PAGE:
Lee Spector

Photo of Lee Spector
Graduation Year:
1992
Dissertation:
Supervenience in Dynamic World Planning
Advisor(s):
Hendler

 

Lee Spector received his Ph.D. from the University of Maryland in 1992 under the guidance of Professor James Hendler. His dissertation, "Supervenience in Dynamic-World Planning," incorporated perspectives from several disciplines in the cognitive sciences to address issues in artificial intelligence.

After graduating from Maryland Lee joined the faculty of the interdisciplinary School of Cognitive Science at Hampshire College, an innovative liberal arts college in Massachusetts. At Hampshire he has held the MacArthur Chair, served as the elected faculty member of the Board of Trustees, and served as the Dean of the School of Cognitive Science. He returned to Maryland for one year, to supervise Professor Hendler's lab while Professor Hendler was away on a Fulbright fellowship.

At Hampshire College Lee teaches and conducts research in computer science and in related areas of cognitive science. His areas of interest include genetic and evolutionary computation, quantum computation, planning in dynamic environments, artificial intelligence education, artificial intelligence and neuropsychology, and artificial intelligence in the arts.

In 2003 Lee received the highest honor bestowed by the National Science Foundation for excellence in both teaching and research, the NSF Director's Award for Distinguished Teaching Scholars. He has won several other awards and honors, including a gold medal in the Human Competitive Results contest of the Genetic and Evolutionary Computation Conference and election as a fellow of the International Society for Genetic and Evolutionary Computation.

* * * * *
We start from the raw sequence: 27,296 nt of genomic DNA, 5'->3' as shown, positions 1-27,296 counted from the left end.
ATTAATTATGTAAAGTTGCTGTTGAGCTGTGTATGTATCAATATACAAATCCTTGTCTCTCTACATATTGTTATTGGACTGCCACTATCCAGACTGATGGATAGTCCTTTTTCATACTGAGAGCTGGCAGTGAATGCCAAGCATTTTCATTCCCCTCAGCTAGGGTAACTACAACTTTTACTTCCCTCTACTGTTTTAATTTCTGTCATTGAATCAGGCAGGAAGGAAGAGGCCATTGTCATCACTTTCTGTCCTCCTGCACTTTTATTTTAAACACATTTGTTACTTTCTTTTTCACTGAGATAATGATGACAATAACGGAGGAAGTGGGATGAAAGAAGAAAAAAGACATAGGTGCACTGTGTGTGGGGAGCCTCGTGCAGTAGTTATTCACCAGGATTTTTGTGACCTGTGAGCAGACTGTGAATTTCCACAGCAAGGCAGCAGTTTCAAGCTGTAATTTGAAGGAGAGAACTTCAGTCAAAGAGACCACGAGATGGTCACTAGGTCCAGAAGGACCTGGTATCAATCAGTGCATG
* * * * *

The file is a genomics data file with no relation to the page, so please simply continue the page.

Lee has produced over 70 professional scientific publications, including his recent book: Automatic Quantum Computer Programming: A Genetic Programming Approach, published by Kluwer Academic Publishers in 2004. He was Editor-in-Chief for the Proceedings of the 2001 Genetic and Evolutionary Computation conference and has served as track chair, organizer, or reviewer for several other conferences. He was lead editor for Advances in Genetic Programming, Volume 3, published by MIT Press. He also writes for general audiences, including a recent OpEd piece in The Boston Globe. His work has received funding from several sources including the National Science Foundation and the Defense Advanced Research Projects Agency.

Lee is a member of the Executive Board of the Association for Computing Machinery's special interest group on evolutionary computation (ACM SIGEVO), an Associate Editor for the journal Genetic Programming and Evolvable Machines, and a member of the editorial board of the journal Evolutionary Computation.

Lee lives in Northampton, Massachusetts, with his wife, son and daughter.